Watson v. City of Memphis

PETITIONER: Watson
RESPONDENT: City of Memphis
LOCATION: Clauson's Inn

DOCKET NO.: 424
DECIDED BY: Warren Court (1962-1965)
LOWER COURT: United States Court of Appeals for the Sixth Circuit

CITATION: 373 US 526 (1963)
ARGUED: Apr 17, 1963 / Apr 18, 1963
DECIDED: May 27, 1963

Facts of the case

Question

Media for Watson v. City of Memphis

Audio Transcription for Oral Argument - April 17, 1963 in Watson v. City of Memphis

Audio Transcription for Oral Argument - April 18, 1963 in Watson v. City of Memphis

Earl Warren:

I. Watson Jr., et al., petitioners versus City of Memphis.

Mr. Prewitt you may continue your argument.

Thomas R. Prewitt:

Mr. Chief Justice may it please the Court.

Yesterday Your Honor I believe you asked me to check in the [Inaudible] of the number of colored children that are now attending desegregated schools in the City of Memphis and I have that information.

Earl Warren:

Thank you.

Thomas R. Prewitt:

There are presently 63 colored school children attending desegregated schools in the City of Memphis.

The program of desegregation was commenced in the Fall of 1961 with the first grade and in the Fall of 1962 the second and third grades were desegregated.

These 63 school children do not include an undetermined number of colored children who were assigned to the desegregated schools, but who asked to be reassigned to all colored schools.

I don't have that number, may it please the Court.

I might state this with respect to the schools because it does have considerable relevancy here that on May the 22nd next there is scheduled a hearing in the District Court at Memphis.

Both the Board of Education and the NAACP have presented proposed plans for further integration of the public schools.

Under the NAACP plan, the first six grades would be integrated this Fall and seven, eight, and nine in the Fall of 1964 and the remaining grades in the Fall of 1965.

Under the Board of Education plan, the first four grades would be integrated this year and then one grade a year here after until the program is terminated.

So that is the situation with respect to schools.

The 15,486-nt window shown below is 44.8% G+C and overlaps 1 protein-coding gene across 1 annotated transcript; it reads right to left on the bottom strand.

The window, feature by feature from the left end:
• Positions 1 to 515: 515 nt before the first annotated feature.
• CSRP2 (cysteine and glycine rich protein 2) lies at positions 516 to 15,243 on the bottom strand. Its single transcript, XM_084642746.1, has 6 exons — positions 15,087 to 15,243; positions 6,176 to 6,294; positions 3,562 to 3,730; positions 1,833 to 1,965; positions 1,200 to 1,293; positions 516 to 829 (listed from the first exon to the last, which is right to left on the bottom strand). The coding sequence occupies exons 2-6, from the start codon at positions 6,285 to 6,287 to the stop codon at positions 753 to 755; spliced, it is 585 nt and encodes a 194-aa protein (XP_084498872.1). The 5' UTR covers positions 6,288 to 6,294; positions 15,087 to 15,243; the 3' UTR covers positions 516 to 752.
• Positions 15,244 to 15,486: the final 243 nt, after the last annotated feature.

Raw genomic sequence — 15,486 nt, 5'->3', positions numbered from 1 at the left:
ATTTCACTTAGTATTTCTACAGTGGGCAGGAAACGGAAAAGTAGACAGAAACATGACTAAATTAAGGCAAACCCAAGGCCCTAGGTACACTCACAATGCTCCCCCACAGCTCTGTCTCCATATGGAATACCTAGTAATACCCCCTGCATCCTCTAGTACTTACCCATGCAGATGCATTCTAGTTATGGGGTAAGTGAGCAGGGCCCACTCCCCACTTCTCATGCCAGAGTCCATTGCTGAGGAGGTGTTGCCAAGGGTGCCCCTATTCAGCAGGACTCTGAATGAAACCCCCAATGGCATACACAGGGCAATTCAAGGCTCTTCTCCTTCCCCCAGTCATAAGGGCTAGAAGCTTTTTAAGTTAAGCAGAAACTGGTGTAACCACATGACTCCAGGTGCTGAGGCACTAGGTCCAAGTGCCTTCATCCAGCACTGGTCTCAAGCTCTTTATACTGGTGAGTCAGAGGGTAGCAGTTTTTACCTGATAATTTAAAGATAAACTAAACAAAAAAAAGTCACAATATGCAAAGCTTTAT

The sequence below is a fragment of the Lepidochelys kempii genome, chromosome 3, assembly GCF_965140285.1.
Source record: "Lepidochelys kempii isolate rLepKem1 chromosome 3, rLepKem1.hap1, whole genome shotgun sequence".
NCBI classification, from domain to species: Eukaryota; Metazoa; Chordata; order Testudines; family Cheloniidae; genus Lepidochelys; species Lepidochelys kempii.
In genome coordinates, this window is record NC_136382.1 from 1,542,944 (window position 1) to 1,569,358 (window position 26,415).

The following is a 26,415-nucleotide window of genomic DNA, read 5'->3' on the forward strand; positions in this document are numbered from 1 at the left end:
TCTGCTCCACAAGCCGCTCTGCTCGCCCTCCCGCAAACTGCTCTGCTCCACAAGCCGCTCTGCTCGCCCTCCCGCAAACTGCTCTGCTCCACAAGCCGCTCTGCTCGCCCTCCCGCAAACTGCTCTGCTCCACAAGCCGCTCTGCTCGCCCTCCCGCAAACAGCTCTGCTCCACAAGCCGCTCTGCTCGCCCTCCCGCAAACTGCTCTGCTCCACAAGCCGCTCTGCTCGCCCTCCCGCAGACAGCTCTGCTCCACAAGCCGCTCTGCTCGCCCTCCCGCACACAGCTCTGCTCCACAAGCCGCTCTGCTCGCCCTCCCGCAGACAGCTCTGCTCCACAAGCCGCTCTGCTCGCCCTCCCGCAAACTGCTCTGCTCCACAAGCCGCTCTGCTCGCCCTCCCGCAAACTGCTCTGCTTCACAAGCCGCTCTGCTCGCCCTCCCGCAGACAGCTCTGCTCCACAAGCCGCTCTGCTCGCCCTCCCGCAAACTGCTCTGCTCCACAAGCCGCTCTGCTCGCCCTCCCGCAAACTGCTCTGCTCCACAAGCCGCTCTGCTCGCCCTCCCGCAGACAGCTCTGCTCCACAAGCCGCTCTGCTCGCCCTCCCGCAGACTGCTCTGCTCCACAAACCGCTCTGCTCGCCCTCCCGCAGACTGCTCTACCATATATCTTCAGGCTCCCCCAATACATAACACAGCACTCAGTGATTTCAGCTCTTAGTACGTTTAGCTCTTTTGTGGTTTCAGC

Earl Warren:

Thank you very much.

Thomas R. Prewitt:

Now with respect to the parochial school and that has some relevance because the Park Commission operates playgrounds on parochial school property.

Bishop Adrian of Nashville has recently announced that the parochial schools in Tennessee would commence their program of desegregation this Fall on a gradual basis.

Now, up to address myself to the problem at hand, the recreational facilities of the City of Memphis.

The undisputed proof shows these facts, may it please the Court that 56 of the 117 supervised playgrounds, which accommodate 100,000 children in supervised play, are on school and Church property.

The Park Commission in its thinking and in evolving its plan with respect to complying with the Brown case felt that it would not be wise to desegregate the playgrounds on the Church properties and the school properties until those institutions themselves were desegregated.

It was thought that that would not be in the best interest of the people as a whole.

Yes sir?

Arthur J. Goldberg:

[Inaudible]

Thomas R. Prewitt:

I beg your pardon.

Arthur J. Goldberg:

[Inaudible]

Thomas R. Prewitt:

No sir, if Your Honor please.

Arthur J. Goldberg:

[Inaudible]

Thomas R. Prewitt:

Not all of it, if Your Honor please, some of it.

For instance basketball takes place in the school gymnasiums.

Of course baseball would take place on the school playgrounds.